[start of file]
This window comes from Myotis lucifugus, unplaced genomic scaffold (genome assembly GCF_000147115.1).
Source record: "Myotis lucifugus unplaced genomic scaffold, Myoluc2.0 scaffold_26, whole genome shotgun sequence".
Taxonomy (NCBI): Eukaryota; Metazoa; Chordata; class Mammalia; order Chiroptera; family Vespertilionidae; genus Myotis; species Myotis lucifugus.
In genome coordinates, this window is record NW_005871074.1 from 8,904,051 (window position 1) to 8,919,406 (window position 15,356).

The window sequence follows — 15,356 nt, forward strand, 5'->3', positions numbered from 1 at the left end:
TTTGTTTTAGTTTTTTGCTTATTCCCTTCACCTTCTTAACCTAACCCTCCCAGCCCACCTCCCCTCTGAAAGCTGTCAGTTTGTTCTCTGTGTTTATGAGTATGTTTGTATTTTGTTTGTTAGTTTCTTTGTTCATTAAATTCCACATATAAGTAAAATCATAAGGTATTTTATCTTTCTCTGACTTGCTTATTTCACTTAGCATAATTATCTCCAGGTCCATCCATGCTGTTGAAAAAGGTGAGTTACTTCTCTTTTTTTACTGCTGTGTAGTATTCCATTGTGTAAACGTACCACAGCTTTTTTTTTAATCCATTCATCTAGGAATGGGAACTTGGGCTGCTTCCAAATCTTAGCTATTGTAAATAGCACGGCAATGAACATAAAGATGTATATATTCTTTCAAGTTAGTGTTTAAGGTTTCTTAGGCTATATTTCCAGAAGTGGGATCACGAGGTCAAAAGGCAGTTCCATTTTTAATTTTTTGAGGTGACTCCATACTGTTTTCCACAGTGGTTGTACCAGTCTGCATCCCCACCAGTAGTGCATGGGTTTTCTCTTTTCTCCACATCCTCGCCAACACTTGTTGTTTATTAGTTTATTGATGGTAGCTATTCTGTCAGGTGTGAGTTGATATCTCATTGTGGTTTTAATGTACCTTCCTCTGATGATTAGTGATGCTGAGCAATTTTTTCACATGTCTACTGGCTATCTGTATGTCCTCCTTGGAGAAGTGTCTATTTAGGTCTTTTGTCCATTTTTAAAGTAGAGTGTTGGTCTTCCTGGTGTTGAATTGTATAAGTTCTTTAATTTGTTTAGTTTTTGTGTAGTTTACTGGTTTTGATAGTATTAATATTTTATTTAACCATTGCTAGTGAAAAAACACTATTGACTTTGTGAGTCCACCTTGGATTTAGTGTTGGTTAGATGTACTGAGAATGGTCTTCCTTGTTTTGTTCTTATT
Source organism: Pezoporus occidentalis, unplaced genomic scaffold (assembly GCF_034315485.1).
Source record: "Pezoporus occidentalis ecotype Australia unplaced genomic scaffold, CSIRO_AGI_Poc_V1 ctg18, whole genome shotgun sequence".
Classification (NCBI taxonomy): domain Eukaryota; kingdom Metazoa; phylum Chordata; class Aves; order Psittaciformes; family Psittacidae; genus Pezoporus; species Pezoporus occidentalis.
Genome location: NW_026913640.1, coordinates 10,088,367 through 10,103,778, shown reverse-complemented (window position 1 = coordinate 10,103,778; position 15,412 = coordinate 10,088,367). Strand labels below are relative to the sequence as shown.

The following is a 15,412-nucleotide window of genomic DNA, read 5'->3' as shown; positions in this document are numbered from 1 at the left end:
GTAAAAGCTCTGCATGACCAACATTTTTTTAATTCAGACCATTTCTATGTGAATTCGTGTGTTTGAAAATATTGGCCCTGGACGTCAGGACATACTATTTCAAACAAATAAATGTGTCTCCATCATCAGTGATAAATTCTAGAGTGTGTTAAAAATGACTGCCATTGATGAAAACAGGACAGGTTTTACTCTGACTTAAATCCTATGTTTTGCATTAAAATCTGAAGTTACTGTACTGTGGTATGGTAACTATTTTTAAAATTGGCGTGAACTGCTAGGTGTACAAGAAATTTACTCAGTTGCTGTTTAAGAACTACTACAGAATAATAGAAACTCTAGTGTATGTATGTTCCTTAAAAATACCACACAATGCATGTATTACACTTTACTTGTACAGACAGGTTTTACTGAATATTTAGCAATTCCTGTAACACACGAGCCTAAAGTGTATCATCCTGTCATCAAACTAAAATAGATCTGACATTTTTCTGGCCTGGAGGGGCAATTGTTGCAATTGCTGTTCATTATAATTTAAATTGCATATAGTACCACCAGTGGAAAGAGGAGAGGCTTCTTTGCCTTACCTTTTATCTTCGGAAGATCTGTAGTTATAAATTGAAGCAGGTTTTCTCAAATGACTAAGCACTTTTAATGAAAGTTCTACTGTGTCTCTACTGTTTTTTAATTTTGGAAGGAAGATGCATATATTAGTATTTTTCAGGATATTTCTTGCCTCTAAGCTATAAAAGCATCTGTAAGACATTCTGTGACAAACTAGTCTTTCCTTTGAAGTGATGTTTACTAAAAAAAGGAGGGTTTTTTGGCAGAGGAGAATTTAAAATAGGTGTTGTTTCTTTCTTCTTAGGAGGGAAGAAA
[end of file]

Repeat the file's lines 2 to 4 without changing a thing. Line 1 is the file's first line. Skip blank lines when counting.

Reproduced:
Source record: "Myotis lucifugus unplaced genomic scaffold, Myoluc2.0 scaffold_26, whole genome shotgun sequence".
Taxonomy (NCBI): Eukaryota; Metazoa; Chordata; class Mammalia; order Chiroptera; family Vespertilionidae; genus Myotis; species Myotis lucifugus.
In genome coordinates, this window is record NW_005871074.1 from 8,904,051 (window position 1) to 8,919,406 (window position 15,356).